Blogging the Bookshelf

Blogging my bookshelf – one book at a time

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“The Sun Also Rises”, Ernest Hemingway

July 23rd, 2009 · 4 Comments · History

sunalsorise Synopsis: A group of American dilettantes living in post WW1 Europe travel from France to Pamplona for the Running of the Bulls.  The men in the group (as well as many of the locals they encounter) covet and vigorously pursue the beautiful and promiscuous Brett Ashley, but the narrator, war veteran Jake Barnes, is unable to consummate his desire for her as a result of a war injury that spared him his life, but took his manhood.

My Take: So I’ve got a bit of a thing about macho writers – the Hemingways, the Mailers, the Updikes and the Roth’s of the literary world. There’s something in me that enjoys seeing their antiquated and uncomplicated visions of masculinity put down on paper. It’s not because I think it’s a realistic view, but more because it makes for some great fiction as conflict inevitably manifests itself between their ideals of manhood and reality.

“The Sun Also Rises”, one of Hemingway’s best books is a great example of this tension. The protagonist of the story, American war veteran Jake Barnes, is a none-to-subtle exploration of what it means to be a man. Barnes physically lost his manhood in a plane crash in WW1, but did not lose his manly desires.  In Hemmingway’s world, this inability to act on the most fundamental aspect of manhood meant that Barnes could never be happy.

It is the basic act of consummation that matters beyond all else. Any other form of non-physical fulfilment never crosses Hemmingway’s mind. Throughout the book, Barnes attempts to salve his wounded manhood through physical labour, heavy drinking, hunting, fishing, bull fighting, through a whole series of actions, but can never bring himself to seek emotional satisfaction.

What I find most interesting about “The Sun Also Rises”, was that Hemingway chose this conflict not to critique this over-emphasis on the physicality of masculinity, but to emphasise it. Hemingway has obviously thought deeply about the subject. As Gary Dexter writes at the excellent ‘How Books Got Their Titles’ blog:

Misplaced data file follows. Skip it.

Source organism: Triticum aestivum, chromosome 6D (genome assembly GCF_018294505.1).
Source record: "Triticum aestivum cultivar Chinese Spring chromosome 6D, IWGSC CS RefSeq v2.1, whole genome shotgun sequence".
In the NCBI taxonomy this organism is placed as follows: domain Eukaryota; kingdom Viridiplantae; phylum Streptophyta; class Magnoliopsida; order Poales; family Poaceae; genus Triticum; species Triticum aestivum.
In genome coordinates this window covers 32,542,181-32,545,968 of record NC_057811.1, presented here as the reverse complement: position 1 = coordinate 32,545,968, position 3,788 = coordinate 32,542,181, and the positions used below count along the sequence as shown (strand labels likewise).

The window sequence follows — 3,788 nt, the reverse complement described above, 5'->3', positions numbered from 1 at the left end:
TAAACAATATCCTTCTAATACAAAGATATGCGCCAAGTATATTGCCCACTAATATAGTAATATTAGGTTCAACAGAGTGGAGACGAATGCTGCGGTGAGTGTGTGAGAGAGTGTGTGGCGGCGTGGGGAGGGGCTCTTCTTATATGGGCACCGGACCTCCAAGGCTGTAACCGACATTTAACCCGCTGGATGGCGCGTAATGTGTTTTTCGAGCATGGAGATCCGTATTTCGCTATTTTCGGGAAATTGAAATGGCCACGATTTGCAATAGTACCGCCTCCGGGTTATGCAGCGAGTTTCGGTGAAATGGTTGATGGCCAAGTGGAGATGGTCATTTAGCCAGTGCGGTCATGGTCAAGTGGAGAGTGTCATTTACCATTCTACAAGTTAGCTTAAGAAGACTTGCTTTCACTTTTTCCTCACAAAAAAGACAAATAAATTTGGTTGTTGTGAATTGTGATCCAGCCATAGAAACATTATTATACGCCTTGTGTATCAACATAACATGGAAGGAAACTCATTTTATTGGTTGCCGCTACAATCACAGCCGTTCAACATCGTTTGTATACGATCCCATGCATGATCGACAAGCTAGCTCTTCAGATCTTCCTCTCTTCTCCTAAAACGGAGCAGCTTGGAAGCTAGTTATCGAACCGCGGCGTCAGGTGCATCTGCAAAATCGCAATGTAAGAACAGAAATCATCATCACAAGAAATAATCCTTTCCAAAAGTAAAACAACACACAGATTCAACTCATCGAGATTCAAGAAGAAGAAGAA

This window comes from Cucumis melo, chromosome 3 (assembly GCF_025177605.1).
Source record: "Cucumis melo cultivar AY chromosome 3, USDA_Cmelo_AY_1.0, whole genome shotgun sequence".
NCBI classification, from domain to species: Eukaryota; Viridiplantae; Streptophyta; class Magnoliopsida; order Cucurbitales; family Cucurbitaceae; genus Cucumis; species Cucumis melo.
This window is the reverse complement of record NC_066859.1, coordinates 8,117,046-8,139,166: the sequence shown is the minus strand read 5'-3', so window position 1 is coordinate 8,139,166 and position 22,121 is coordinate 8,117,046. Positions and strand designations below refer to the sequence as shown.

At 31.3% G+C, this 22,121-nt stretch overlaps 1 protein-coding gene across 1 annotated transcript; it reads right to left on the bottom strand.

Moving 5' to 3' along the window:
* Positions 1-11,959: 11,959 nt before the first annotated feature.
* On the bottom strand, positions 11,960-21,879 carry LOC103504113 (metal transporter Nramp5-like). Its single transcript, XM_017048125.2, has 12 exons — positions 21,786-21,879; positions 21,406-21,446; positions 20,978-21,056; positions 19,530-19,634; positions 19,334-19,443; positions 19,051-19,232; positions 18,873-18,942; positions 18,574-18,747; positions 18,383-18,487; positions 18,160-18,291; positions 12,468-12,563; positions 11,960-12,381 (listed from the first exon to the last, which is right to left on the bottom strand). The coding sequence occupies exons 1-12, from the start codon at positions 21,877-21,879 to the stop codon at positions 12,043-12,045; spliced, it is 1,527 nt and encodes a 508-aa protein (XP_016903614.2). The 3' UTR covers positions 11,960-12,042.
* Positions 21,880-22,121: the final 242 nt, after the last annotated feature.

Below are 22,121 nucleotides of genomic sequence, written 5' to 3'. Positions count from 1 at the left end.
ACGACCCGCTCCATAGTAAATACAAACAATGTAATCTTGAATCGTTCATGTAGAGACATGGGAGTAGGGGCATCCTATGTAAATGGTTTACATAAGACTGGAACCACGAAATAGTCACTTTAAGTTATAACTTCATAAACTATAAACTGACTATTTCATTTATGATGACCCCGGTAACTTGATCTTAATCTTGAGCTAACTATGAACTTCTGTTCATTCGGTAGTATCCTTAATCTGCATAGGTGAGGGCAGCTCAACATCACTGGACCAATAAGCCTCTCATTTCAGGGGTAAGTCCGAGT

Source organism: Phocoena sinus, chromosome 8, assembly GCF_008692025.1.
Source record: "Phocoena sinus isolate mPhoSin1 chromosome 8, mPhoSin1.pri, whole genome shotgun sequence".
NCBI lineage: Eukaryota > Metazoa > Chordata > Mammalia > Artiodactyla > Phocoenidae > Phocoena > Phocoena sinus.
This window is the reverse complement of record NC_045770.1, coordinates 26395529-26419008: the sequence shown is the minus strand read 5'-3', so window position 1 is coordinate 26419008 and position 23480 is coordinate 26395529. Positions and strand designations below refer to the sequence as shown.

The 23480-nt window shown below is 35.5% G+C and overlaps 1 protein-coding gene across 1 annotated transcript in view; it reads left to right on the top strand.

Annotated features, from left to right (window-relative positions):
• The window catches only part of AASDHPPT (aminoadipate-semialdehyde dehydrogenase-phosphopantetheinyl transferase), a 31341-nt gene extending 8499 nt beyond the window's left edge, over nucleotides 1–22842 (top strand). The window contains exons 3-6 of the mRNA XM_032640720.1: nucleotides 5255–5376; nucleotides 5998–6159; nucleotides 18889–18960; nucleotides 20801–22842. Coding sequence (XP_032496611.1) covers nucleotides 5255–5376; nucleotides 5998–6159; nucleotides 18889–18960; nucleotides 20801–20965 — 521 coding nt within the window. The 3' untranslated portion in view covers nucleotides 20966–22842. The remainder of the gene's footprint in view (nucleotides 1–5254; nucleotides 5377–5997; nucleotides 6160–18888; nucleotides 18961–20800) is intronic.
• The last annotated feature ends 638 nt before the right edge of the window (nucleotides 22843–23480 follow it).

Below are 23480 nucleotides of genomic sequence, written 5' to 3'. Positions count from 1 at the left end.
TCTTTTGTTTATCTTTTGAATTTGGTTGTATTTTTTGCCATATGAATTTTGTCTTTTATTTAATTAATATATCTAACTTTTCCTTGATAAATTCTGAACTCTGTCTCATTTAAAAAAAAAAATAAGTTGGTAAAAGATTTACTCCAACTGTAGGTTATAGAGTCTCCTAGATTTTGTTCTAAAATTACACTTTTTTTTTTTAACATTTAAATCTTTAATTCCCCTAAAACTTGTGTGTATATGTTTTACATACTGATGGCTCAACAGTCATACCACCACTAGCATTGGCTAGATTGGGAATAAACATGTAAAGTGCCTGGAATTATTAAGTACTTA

On July 8, 1918, while serving as an ambulance driver on the Italian Front at the end of the First World War, Hemingway was seriously injured by a trench mortar, receiving over 200 separate shrapnel wounds to his lower body. His scrotum was pierced twice, and had to be laid on a special pillow while it recovered. His testicles were undamaged and his penis intact. He had not lost his penis. But he knew a man who had:

Because of this I got to know other kids who had genito urinary wounds and I wondered what a man’s life would have been like after that if his penis had been lost and his testicles and spermatic cord remained intact. . . . [So I] tried to find out what his problems would be when he was in love with someone who was in love with him and there was nothing that they could do about it.

So Hemingway had considered the central conflict of this book in some depth and the conclusion he reached was that without sex, ‘there was nothing they could do about (their love)’. Seriously, you can’t help but be amused at self-parody as good as this.

“The Sun Also Rises” is a Hemingway at his best. Succinct and direct writing, great dialogue and a pervasive overlay of out of control machismo. Great stuff.

Highlight:

“This was Brett that I had felt like crying about. Then I thought of her walking up the street and stepping into the car, as I had last seen her, and of course in a little while I felt like hell again. It is awfully easy to be hard-boiled about everything in the daytime, but at night is another thing.”

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  • Strangely I’ve never read this one. Have you a Mailer on the list? Taken two out recently, but he has this awful habit of writing about himself in the 3rd person every now again, which must have seemed a hideous mistake even then. These episodes separate some really good writing, but someone who writes “the popular young author thought…” about himself is never going to out manly Hemingway.

  • Tim

    It’s definitely worth a read IMHO. Classic Hemmingway.

    Yes, there will be a few Mailers coming up (The Naked and the Dead and Armies of the Night). Yeah, with Mailer I think there sometimes more affected machismo rather than the real thing. With Hemmingway you know that there’s no acting going on – it’s the real him as terrifying as that is….

  • I’m reading the Ali Foreman fight doco book by NM. Again some lovely writing spoiled by some affectation.

  • I’ve just read this too, Tim, and (apart from the bullfighting stuff, which I could have done without) I thought it was brilliant. I thought some of the other blokes were emasculated too though – what about Cohn? A powerful boxer, but Brett manages to humiliate him because she doesn’t subcribe to the one-man-one-woman POV.
    Lisa (also in Melbourne, isn’t it good to see the rain this Saturday night!)